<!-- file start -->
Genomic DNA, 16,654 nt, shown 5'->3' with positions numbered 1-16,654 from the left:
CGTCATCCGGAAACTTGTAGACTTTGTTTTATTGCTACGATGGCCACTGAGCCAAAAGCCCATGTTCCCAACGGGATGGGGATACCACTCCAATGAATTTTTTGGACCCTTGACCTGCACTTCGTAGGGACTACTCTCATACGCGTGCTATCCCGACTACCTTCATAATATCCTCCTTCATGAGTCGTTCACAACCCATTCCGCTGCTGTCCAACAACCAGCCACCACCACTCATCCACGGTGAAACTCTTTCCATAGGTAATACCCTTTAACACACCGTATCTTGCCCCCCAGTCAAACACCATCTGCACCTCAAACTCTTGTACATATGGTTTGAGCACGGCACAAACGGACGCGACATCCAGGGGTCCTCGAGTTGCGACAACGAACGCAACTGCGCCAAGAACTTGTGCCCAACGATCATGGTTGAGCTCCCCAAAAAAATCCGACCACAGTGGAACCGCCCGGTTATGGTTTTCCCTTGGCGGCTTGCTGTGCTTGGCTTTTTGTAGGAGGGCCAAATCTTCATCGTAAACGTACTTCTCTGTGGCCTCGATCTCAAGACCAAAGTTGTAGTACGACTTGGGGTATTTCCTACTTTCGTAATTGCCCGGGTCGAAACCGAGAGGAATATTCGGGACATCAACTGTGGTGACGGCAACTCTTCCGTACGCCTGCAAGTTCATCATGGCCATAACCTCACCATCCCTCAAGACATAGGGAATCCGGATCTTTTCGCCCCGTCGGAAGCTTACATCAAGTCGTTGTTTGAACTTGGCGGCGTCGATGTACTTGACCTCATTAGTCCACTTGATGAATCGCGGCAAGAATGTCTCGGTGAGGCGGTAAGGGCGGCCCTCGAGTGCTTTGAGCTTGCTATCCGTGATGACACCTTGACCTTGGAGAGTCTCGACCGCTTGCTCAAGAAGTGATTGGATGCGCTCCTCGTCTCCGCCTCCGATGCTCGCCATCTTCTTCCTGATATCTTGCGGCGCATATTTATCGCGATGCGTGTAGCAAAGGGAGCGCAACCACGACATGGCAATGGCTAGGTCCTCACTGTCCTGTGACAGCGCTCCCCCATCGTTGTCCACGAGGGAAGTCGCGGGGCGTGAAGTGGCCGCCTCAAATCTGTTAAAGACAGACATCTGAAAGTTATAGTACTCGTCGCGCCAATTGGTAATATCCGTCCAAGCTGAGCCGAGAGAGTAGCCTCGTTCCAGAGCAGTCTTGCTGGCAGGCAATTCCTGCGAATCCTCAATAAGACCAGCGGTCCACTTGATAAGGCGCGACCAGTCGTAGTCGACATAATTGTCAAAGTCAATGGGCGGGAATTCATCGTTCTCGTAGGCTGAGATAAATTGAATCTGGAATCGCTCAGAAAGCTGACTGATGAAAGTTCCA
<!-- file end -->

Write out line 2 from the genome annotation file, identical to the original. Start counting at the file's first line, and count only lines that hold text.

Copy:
CGTCATCCGGAAACTTGTAGACTTTGTTTTATTGCTACGATGGCCACTGAGCCAAAAGCCCATGTTCCCAACGGGATGGGGATACCACTCCAATGAATTTTTTGGACCCTTGACCTGCACTTCGTAGGGACTACTCTCATACGCGTGCTATCCCGACTACCTTCATAATATCCTCCTTCATGAGTCGTTCACAACCCATTCCGCTGCTGTCCAACAACCAGCCACCACCACTCATCCACGGTGAAACTCTTTCCATAGGTAATACCCTTTAACACACCGTATCTTGCCCCCCAGTCAAACACCATCTGCACCTCAAACTCTTGTACATATGGTTTGAGCACGGCACAAACGGACGCGACATCCAGGGGTCCTCGAGTTGCGACAACGAACGCAACTGCGCCAAGAACTTGTGCCCAACGATCATGGTTGAGCTCCCCAAAAAAATCCGACCACAGTGGAACCGCCCGGTTATGGTTTTCCCTTGGCGGCTTGCTGTGCTTGGCTTTTTGTAGGAGGGCCAAATCTTCATCGTAAACGTACTTCTCTGTGGCCTCGATCTCAAGACCAAAGTTGTAGTACGACTTGGGGTATTTCCTACTTTCGTAATTGCCCGGGTCGAAACCGAGAGGAATATTCGGGACATCAACTGTGGTGACGGCAACTCTTCCGTACGCCTGCAAGTTCATCATGGCCATAACCTCACCATCCCTCAAGACATAGGGAATCCGGATCTTTTCGCCCCGTCGGAAGCTTACATCAAGTCGTTGTTTGAACTTGGCGGCGTCGATGTACTTGACCTCATTAGTCCACTTGATGAATCGCGGCAAGAATGTCTCGGTGAGGCGGTAAGGGCGGCCCTCGAGTGCTTTGAGCTTGCTATCCGTGATGACACCTTGACCTTGGAGAGTCTCGACCGCTTGCTCAAGAAGTGATTGGATGCGCTCCTCGTCTCCGCCTCCGATGCTCGCCATCTTCTTCCTGATATCTTGCGGCGCATATTTATCGCGATGCGTGTAGCAAAGGGAGCGCAACCACGACATGGCAATGGCTAGGTCCTCACTGTCCTGTGACAGCGCTCCCCCATCGTTGTCCACGAGGGAAGTCGCGGGGCGTGAAGTGGCCGCCTCAAATCTGTTAAAGACAGACATCTGAAAGTTATAGTACTCGTCGCGCCAATTGGTAATATCCGTCCAAGCTGAGCCGAGAGAGTAGCCTCGTTCCAGAGCAGTCTTGCTGGCAGGCAATTCCTGCGAATCCTCAATAAGACCAGCGGTCCACTTGATAAGGCGCGACCAGTCGTAGTCGACATAATTGTCAAAGTCAATGGGCGGGAATTCATCGTTCTCGTAGGCTGAGATAAATTGAATCTGGAATCGCTCAGAAAGCTGACTGATGAAAGTTCCA